Pop songs or art songs?
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It is a peculiarity of organizing and performing programs of modern songs in Germany, that GEMA gets to decide what sort of music it is, that you put on. When you submit your program to their royalties department, they send you a bill for what they think your music is. I have known that they classify my programs as popular music (Unterhaltungsmusik), but I have never worried about it, because they never charged me more than €107 (USD 124.91 at today’s rate) for a performance.
The bill for my most recent program, "What It Is", however was for €703,08 (USD 820.75). Although stylistically no different, than the programs I have been putting on for the past twenty years, that program was classified as serious music (Ernste Musik), for which they charge much more.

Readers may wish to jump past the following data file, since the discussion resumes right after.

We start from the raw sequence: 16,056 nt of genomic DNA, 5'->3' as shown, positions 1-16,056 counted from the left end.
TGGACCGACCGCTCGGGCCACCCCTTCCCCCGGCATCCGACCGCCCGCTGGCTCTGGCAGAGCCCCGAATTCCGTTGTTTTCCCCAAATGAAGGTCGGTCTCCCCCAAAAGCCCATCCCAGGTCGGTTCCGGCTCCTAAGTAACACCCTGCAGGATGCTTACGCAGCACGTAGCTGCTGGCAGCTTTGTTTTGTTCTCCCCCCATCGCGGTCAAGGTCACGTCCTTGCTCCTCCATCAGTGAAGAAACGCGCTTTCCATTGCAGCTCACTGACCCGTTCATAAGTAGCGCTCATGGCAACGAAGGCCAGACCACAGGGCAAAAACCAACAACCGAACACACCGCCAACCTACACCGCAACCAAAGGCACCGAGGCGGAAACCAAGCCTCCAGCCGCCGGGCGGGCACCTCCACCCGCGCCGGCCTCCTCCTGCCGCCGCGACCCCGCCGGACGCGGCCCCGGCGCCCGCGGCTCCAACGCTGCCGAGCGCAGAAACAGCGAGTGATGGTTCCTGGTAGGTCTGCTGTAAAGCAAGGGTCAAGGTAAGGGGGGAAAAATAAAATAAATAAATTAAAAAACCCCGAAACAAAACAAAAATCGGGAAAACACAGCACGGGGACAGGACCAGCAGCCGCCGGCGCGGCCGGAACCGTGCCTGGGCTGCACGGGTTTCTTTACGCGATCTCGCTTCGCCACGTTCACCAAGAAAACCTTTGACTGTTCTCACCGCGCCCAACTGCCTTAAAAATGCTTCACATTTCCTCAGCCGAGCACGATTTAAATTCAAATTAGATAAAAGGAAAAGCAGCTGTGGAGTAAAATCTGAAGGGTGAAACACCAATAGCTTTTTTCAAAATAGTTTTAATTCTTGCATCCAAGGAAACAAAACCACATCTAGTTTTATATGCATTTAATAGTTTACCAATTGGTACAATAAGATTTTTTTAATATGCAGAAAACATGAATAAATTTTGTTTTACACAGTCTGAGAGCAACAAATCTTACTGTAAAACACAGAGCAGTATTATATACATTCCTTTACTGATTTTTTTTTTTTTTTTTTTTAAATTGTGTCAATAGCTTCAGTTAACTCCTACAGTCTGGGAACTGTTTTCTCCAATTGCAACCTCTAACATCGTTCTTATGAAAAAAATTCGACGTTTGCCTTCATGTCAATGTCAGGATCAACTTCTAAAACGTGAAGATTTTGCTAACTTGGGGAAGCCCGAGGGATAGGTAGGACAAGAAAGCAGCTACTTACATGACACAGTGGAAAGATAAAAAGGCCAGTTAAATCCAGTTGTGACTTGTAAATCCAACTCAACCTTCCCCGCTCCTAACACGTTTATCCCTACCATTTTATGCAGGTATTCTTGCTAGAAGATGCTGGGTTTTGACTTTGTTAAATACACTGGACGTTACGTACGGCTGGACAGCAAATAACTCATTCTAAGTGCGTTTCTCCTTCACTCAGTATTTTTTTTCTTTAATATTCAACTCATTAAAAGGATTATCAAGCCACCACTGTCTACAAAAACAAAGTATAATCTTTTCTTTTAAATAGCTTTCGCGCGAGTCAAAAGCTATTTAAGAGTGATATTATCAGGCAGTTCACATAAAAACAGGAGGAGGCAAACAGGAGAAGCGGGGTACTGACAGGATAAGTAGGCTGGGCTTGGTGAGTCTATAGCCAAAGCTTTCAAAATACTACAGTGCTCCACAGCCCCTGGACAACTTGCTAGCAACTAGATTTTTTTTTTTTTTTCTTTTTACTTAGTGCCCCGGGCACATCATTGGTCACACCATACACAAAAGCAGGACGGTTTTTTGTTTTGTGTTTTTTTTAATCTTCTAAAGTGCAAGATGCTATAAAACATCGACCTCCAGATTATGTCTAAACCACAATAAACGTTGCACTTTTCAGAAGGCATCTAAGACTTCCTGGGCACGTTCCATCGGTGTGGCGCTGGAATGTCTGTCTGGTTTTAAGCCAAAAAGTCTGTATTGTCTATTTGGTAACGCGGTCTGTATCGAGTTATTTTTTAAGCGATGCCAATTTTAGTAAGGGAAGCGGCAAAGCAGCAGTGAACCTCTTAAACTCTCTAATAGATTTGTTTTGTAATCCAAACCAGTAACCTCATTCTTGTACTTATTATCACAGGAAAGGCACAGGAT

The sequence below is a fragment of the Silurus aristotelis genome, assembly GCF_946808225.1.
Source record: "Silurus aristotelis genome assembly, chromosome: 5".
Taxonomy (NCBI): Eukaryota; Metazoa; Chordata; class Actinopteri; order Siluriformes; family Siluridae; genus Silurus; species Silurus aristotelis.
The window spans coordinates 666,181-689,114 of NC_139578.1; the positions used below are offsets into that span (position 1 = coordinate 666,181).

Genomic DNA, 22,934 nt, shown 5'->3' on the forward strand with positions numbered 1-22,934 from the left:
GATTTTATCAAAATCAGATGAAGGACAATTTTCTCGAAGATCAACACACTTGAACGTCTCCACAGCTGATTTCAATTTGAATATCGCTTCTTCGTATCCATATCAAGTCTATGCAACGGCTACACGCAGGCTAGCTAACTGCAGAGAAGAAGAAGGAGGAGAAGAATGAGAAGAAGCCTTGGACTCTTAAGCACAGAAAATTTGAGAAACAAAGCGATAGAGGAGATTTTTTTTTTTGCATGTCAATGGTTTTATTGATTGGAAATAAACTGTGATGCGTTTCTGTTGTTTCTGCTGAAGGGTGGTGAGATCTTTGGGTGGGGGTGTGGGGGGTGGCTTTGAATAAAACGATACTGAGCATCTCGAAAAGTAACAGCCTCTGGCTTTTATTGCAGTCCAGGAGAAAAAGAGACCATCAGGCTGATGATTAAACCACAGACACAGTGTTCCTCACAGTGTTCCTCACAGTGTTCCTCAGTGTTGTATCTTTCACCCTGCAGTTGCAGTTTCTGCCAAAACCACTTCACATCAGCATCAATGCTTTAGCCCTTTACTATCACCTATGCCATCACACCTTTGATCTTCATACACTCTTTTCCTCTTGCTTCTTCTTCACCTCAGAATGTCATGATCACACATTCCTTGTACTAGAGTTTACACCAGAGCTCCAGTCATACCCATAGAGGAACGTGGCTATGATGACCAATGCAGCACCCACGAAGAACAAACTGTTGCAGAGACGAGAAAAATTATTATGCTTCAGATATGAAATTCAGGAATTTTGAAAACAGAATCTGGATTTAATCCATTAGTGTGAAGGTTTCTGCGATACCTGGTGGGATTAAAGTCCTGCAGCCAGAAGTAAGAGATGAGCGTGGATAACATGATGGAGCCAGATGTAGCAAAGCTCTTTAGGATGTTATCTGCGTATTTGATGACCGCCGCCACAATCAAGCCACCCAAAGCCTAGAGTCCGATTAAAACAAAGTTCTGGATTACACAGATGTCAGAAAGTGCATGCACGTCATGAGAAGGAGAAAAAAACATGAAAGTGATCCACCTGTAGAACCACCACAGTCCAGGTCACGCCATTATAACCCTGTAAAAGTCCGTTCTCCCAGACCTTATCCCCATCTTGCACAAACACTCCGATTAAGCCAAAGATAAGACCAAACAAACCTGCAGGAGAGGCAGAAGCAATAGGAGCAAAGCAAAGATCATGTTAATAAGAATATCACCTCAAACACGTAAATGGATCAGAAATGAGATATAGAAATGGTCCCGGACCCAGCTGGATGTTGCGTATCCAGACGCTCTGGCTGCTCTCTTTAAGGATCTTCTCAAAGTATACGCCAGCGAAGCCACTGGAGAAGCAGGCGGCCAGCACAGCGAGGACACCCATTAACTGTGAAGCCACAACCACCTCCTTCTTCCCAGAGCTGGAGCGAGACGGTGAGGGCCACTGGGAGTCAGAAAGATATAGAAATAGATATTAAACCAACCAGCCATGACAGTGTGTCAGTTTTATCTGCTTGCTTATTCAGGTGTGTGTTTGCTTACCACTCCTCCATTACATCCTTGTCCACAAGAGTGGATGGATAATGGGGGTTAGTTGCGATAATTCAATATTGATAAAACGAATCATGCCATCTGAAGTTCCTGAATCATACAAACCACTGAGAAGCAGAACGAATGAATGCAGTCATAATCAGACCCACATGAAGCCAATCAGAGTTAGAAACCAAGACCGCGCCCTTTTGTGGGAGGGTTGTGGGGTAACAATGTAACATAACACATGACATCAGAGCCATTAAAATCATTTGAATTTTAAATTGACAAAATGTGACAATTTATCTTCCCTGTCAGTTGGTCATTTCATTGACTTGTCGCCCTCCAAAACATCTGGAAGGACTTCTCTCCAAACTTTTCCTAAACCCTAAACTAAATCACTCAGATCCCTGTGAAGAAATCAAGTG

I was then confronted with a dilemma. Should I be grateful that GEMA finally gave the composers on my programs the recognition that they deserve, or should I complain that they put them in a more expensive category?
I admit that I have always sought out songs on the accessible side of modern. (Whether or not they sound ‚modern‘ is another can of worms.) But accessible is not the same thing as popular. I’m convinced that there must be a gray area between pop songs and modern classical songs.
But not for GEMA. For them, there are only pop songs and art songs.
I hate to admit it, but I couldn‘t afford to stand up for my principles on this issue. I have nothing against composers collecting royalties for the performance of their works. But putting on concerts of modern songs is a losing proposition. It is only justifiable when your losses stay within bounds. When the royalties fee is higher than the cost for renting the hall, then that is, for me, just too much to ask.
I complained. To my great relief, GEMA changed their mind and reclassified my last program as popular music. The new fee was €35,19 (USD 41.08).